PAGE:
The here and now... and what and why

Complacency is a trap. At least that’s what I was thinking when I up and left the comfort of a Yankee prep school gig, where I taught music, amongst other things, for 28 years. There was also that life long career as a composer, musician and artist.

First, it was a year in St. Thomas, USVI, working as a reporter and shooting photography and then, a year in San Agustin Etla, Oaxaca, Mexico.
Time passed.
More time passed and a year back in the Athens of America followed by a hasty return to Oaxaca where it is all happening.
A couple of years in San Sebastian Etla and now, just down the road in San Pablo Etla. Life is good.

Click on an image to see it larger.
For additional photography please visit my flickr page.
You can find my music on Jango (World & latin - Worldbeat) and at iTunes and most online stores.
¡Soy consciente de todas las tradiciones del Internet!
If you are coming to Oaxaca, please contact me for tours or advice.

Santo Domingo

Santo Domingo
The view from Corazon del Pueblo

The hereafter re me

My photo
Oaxaca, Oaxaca, Mexico
Musician, photographer, videographer, reporter, ex-officio teacher, now attempting to be a world traveler

Sunday, March 24, 2024

Palm Sunday - Domingo de Ramos 4/2/2023

First time I've missed this in years, but car problems meant a no go this year.

Power to the people...

 Yesterday, at 6AM, the power went out for ten hours.  It was a good thing.  CFE (La ComisiĆ³n Federal de Electricidad) was installing new poles, new lines and a new transformer and wow, what a difference a day makes.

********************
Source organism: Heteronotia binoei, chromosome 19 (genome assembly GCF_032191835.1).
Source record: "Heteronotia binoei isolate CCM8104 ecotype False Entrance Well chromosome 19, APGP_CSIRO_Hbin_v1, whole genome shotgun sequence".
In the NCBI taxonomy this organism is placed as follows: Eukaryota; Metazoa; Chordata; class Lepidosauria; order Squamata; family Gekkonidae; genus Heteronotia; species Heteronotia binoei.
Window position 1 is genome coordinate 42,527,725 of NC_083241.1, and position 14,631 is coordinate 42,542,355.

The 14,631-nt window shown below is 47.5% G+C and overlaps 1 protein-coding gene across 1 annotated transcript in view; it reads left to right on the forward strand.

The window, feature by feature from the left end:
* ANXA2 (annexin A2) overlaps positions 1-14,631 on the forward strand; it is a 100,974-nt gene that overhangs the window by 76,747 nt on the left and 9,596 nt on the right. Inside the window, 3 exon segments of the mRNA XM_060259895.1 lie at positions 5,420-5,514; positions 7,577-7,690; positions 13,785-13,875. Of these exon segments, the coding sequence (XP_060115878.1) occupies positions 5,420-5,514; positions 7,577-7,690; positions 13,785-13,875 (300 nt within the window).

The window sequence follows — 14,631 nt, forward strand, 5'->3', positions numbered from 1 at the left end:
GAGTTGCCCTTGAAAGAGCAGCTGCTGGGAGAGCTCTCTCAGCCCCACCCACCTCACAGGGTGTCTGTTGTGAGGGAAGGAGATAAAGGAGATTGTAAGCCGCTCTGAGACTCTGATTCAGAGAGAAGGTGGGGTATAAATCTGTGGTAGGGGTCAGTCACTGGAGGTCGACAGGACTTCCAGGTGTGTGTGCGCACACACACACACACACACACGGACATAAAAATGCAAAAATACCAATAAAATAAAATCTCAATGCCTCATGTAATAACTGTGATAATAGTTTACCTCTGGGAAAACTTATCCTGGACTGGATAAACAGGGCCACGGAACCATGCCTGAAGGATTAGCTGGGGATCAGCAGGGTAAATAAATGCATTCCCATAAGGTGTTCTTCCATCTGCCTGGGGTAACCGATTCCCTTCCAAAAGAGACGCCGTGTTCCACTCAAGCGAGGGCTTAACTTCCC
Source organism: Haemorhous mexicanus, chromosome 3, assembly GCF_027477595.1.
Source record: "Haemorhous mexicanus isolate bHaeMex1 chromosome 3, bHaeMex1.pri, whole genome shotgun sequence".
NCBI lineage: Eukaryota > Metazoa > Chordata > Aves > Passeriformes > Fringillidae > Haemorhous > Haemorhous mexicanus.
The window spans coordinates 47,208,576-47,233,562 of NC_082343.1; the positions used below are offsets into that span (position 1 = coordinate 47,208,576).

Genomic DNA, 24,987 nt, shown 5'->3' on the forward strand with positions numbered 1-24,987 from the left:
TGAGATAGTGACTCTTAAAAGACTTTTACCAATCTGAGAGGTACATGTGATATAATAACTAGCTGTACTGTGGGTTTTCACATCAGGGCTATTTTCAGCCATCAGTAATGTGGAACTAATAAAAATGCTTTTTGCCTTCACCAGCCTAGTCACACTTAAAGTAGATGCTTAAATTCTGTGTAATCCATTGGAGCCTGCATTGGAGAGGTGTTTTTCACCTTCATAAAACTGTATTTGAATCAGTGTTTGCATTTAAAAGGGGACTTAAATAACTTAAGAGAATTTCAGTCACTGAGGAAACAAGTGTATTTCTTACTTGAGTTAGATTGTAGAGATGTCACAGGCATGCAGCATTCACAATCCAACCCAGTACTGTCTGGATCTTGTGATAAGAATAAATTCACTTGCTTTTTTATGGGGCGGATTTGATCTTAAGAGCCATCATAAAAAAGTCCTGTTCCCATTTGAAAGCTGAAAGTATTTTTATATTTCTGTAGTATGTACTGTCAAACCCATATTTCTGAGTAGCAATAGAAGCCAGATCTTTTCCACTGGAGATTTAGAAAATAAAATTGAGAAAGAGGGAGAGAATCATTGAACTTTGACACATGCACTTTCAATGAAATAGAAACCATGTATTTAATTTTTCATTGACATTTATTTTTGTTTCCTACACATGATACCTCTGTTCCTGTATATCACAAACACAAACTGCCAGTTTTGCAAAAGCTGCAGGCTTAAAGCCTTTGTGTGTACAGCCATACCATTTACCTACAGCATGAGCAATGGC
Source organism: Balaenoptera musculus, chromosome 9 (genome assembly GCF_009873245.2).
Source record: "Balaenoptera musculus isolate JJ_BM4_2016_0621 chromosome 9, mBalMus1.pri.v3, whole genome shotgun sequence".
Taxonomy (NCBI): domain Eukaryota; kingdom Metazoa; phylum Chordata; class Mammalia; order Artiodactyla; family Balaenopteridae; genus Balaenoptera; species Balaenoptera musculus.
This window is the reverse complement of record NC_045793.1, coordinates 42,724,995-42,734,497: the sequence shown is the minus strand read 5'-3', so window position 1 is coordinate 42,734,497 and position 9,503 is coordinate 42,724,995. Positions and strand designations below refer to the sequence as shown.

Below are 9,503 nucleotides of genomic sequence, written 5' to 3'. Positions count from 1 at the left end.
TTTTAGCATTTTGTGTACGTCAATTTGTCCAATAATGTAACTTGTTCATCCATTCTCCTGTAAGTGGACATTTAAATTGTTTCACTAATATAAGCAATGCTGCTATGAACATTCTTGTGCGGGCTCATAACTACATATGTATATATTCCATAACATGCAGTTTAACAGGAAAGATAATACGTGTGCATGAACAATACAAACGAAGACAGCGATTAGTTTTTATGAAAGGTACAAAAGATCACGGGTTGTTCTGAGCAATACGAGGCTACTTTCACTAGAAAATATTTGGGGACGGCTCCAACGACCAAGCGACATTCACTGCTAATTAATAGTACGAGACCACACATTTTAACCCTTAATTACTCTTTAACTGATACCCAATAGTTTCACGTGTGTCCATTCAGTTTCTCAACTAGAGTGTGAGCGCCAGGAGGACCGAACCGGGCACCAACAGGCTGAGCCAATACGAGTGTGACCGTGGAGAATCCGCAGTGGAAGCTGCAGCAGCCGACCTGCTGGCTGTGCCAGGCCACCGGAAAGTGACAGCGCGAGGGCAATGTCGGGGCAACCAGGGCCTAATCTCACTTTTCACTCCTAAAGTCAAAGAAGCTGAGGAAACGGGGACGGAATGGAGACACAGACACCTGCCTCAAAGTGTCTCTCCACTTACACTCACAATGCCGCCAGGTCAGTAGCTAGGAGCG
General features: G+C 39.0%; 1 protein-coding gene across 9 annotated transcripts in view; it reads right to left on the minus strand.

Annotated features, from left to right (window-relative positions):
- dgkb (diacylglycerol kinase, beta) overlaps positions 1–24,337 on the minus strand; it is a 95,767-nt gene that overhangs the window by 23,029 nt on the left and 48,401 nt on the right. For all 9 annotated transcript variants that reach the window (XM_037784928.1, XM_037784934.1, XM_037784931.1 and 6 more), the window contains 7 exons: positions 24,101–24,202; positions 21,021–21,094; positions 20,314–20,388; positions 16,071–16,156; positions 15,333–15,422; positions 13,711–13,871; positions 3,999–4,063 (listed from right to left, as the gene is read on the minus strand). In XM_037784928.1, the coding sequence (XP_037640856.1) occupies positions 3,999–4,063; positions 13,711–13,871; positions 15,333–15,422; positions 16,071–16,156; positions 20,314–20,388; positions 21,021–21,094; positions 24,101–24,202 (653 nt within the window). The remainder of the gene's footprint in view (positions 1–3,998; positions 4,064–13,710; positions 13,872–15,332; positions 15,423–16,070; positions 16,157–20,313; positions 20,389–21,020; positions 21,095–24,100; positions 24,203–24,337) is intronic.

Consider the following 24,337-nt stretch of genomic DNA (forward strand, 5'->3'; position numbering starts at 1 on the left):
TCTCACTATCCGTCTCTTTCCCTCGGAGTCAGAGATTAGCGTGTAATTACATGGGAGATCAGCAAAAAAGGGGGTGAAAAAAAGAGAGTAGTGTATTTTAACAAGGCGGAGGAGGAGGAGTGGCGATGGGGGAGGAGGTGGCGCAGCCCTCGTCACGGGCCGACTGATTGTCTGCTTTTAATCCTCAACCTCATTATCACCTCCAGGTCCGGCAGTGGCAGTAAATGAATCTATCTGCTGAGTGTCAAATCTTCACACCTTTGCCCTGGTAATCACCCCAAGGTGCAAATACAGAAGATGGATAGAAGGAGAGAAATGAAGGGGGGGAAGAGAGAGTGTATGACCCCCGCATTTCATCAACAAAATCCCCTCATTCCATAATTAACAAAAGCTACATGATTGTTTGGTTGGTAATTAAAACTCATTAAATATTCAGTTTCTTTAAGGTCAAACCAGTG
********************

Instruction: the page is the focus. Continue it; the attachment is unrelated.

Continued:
The power has always been sketchy here with dramatic fluctuations everyday.  Some days, things like the fridge or microwave would barely crawl along.  And everyone has big surge protectors. About a year ago, one of the neighbors circulated a petition for a new transformer that we all signed. Well, look at this! 
The difference is so noticeable. Everything electric is just purring.  Gracias, CFE, who showed up with a huge crew and got the job done quite quickly.

Friday, March 22, 2024

Knives out...


"Get your knives sharpened on the spot." One of the special services to be found on the streets of Oaxaca. For some reason, and maybe it's the brutal heat, but this shot makes me think of Sisyphus... just keep pushing and pushing.   And, as always, the street art tells many stories.  No knives here, but bottles. 
And where else could a simple picture of corn, maiz, which was developed in the Mitla region 10,00 years ago, elicit so much pride and respect. 
This saxophonist appears regularly in different guises. Wonderful stencil work.
The juxtaposition of these three images across from Santo Domingo is good food for thought.  Tourists love taking photos with the figures from Tehuantepec, but the locals are not quite so enamored with them.  You can see how they're are feeling by the scowls on their faces.
And of course, someone is always watching.

Thursday, March 21, 2024

What a world...

Trying to get back into the groove of posting after just returning from Boston to Oaxaca. Water is a big issue in both places.  In Oaxaca, there ain't none.... well, very little. The city has so little, it cannot meet the needs of its inhabitants.  It's dire.  It is possible to buy water from a pipa or water truck, but only if you know someone and are willing to pay expensive prices.  And who knows where they are getting it?  And it's even worse for the 22 million people in Mexico City.  No water - no life.

In Newton, it's a different world. There's abundant water, but the city estimated water bills for years due to faulty meters and people are getting huge bills.  Mine was $600 and I was only there a few weeks.  Others have been in the thousands.  I heard of one for $56k... maybe they have a pool.

My blogger buddy, Shannon and I, joke that we are now living in a dystopian world like those that we've read about in our audio books.  Well, here we are. 

Hottest ever... war, famine, corruption.  We are in for some hard times.  This may look like a happy scene but... it's warm enough in Antarctica for butterflies?